For young families, FSAs can help make tomorrow’s dreams come true
Like most parents with two kids under the age of 5, it seems like my wife and I are up against a million challenges every day. Parenting is hard work, but we try to cherish every moment with our little guys while also keeping our eyes on our goals for the future. At the moment, one of our grandest goals is a major remodel of our home. We chose our house purely for its location, knowing that it would need lots (and lots!) of work down the road, and so, from day one, we’ve been planning and saving to create our dream home—one that has a real master bathroom (not one the size of a closet!), a kitchen big enough to cook in, and enough space to raise two growing boys.
Of course, socking away enough savings to make that dream come true is much easier said than done. Even with two incomes, our wallets are often stretched pretty thin. But there is one strategy that is helping us make a solid dent in our savings goal: using our Flexible Spending Accounts (FSAs) to reduce our taxes, fuel our savings, and deliver a major income boost just when we’ll need it to fund a major remodel. Here’s how we’re making it happen:
- We’re maxing out our dependent care FSA. Let’s face it: childcare is expensive! As a two-income family, we have two kids in daycare, five days a week. We spend about $16,000/year for childcare, and that’s only because we were lucky enough to find a wonderful, low-cost option. The childcare FSA allows a family to save up to $5,000 in pre-tax dollars each year to use for qualified child and dependent care expenses as long as incurring those expenses is a result of allowing both spouses to work and earn income. Because this is money you are pretty much guaranteed to be spending anyway, it’s an easy way to reduce your taxable income and, in some cases, even your tax bracket.
- We’re saving—not spending—our FSA reimbursements. This one can be tough when money is tight, but we’ve budgeted so that when we receive our FSA reimbursement each year (we apply for it as soon as we reach the $5,000 mark), we immediately stash it away in our remodeling fund. Since our FSA contributions come out of my wife’s paycheck over the course of the year, we hardly notice the difference in our monthly budget. Plus, we know that if we really do need the money immediately, it’s there to cover the gap. (Read more about strategies to help maximize your benefits in last month’s blog post, Get More From Your Employee Benefits This Year!)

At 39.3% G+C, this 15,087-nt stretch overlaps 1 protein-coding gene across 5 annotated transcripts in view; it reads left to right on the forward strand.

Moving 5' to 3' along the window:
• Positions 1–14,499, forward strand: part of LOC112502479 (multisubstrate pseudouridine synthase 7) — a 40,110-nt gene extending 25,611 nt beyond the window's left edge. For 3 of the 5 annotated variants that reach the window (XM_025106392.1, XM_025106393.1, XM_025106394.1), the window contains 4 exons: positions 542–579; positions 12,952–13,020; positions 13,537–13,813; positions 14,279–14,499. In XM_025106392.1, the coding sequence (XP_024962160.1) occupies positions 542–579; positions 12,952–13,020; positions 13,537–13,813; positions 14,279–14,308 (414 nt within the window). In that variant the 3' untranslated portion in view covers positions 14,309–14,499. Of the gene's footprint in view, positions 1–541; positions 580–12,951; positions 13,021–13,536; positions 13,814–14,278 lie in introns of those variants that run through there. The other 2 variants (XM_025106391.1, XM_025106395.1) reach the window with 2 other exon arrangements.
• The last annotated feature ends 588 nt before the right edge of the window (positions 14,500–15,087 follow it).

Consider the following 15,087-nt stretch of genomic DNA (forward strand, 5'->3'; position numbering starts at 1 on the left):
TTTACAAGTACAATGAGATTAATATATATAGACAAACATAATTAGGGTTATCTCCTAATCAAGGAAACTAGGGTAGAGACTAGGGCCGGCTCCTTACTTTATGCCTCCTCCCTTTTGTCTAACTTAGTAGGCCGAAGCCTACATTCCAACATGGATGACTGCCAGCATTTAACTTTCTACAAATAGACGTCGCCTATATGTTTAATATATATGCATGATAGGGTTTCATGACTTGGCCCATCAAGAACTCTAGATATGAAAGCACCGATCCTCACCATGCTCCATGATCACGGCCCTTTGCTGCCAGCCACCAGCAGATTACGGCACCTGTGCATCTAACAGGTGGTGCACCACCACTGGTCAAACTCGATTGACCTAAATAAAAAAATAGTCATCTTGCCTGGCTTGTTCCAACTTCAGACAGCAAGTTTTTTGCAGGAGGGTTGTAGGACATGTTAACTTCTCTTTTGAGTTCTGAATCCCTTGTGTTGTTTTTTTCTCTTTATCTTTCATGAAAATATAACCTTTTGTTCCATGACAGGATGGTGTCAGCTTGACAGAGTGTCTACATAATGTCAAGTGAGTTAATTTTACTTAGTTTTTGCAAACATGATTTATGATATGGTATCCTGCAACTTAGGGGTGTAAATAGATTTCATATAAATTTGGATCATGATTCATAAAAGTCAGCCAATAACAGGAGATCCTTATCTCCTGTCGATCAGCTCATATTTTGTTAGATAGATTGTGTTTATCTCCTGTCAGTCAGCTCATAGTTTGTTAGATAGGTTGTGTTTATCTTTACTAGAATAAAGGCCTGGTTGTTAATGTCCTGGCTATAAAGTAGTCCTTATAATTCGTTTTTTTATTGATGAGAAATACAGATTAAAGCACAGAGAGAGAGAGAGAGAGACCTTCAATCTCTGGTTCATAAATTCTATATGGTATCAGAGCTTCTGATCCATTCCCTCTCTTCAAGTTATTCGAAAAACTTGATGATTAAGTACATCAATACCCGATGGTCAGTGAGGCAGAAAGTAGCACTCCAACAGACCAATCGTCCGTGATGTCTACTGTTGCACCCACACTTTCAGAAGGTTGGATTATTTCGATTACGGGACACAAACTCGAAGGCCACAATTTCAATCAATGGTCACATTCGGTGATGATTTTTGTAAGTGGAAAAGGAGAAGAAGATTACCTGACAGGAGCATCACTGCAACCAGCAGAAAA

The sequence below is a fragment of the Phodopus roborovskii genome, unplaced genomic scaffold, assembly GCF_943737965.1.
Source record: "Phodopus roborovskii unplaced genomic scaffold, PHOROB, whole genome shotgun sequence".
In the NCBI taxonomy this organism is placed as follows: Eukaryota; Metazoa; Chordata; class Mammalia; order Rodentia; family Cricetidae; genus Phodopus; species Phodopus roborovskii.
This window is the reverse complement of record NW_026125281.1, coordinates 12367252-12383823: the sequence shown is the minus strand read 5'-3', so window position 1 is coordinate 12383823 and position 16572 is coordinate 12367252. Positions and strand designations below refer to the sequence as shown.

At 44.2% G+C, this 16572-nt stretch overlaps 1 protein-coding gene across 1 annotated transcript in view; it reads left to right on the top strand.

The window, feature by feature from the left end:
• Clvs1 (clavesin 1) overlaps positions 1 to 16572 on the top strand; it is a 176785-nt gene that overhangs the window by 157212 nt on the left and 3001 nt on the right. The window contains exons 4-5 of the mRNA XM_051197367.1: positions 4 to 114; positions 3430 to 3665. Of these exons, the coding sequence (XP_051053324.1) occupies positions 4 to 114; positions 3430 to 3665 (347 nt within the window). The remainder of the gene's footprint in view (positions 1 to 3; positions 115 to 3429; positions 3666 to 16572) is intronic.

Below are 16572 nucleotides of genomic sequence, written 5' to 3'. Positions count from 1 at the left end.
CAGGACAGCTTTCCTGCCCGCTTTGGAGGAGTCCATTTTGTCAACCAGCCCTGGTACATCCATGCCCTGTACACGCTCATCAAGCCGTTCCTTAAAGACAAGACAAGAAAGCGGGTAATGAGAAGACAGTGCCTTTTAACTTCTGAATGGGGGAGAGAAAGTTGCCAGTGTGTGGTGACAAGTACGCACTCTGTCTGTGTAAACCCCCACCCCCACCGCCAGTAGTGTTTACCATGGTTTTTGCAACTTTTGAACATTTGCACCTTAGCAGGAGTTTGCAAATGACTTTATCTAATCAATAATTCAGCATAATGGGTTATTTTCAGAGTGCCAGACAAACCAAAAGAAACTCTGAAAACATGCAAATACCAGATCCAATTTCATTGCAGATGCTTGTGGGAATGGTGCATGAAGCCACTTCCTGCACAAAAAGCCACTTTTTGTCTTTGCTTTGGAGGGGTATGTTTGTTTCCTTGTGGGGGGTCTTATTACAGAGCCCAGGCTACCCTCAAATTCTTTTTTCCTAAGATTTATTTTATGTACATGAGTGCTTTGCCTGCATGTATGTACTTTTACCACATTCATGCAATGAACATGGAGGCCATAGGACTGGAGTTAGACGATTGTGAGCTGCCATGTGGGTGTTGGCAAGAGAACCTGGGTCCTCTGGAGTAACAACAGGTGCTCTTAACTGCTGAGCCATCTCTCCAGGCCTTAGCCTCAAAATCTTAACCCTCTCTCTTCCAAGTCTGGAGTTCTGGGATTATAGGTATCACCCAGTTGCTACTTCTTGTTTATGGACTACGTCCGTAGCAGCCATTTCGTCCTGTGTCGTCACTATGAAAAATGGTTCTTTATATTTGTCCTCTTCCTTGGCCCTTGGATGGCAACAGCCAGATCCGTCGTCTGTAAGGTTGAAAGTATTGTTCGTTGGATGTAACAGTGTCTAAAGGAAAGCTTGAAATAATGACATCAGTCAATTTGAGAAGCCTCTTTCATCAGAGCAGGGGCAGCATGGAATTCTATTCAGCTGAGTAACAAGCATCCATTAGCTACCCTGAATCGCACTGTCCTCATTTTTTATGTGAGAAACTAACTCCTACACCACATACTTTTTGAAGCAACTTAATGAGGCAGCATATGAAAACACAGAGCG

- We’re banking on a $21,000 raise when our youngest enters kindergarten. Because we’re currently spending $16,000 on daycare, plus saving the $5,000 FSA reimbursement each year, that’s a total of $21,000 that we won’t be spending five years from now. And because our budget is built to work without that money, we plan to simply add it to our remodeling fund—or use it to pay off the HELOC (home equity line of credit) we’re likely to need to get our project off the ground as soon as possible.
- We’re maxing out our healthcare FSA. FSAs are ‘use it or lose it’ accounts, but as parents of young children, we know it will be a pretty remarkable year if we don’t spend the maximum contribution of $2,700 on procedures like ear tubes (for both boys!), ER visits, co-pays, and other medical costs that aren’t covered by insurance. By contributing the maximum amount of these pre-tax dollars, we see an immediate reduction in our tax bill. Plus, even if that lucky, low-cost year ever does come our way, there’s a whole list of items we’re ready to spend the remaining funds on before year-end. At the top of the wish list: my wife wants Lasik surgery as soon as we can manage it, and we’d both love a teeth whitening treatment or two. Other options that may be on your own list include acupuncture and chiropractic visits, contact lenses, prescription eyeglasses and sunglasses, orthodontic and dental procedures not covered by insurance, hearing aids, and even massage therapy (which I’m sure every parent could use from time to time!). To view the full list of covered expenses, visit the FSA Feds website.
Together, simply using the dependent care FSA and the healthcare FSA is saving us about 34% in taxes on the $7,700 we’re contributing each year (including income and FICA taxes). That means that even if we do have to dip into the funds we’re putting away for the remodel, we’re still saving more than $2,600/year in taxes alone in 2019. Plus, because the limit typically rises slightly each year, that number will continue to rise and add to our savings over time.
When the boys do graduate from daycare and we’ve (hopefully) reached our savings goal for the remodel, I have secret plans for another pretty big expense: a family trip to Disneyworld! As the child of a bona fide Disney nut, we made a pilgrimage to Florida every two years when I was growing up, so I’m looking forward to sharing that experience with our boys when they’re old enough for us all to really enjoy it. It’s one more thing to look forward to—and a great reward for the next five years of planning and saving using our FSAs.
A quick note about the all-powerful Health Savings Account (HSA)
If you are lucky enough to have access to an HSA and are earning a high enough income that a high deductible health plan (HDHP) isn’t a threat to your cash flow (even when the kids do get sick), it is by far the best plan out there for tax benefits, portability, and investment options. Read all about them in our blog post, Announcing the King of All Savings Accounts: The HSA.
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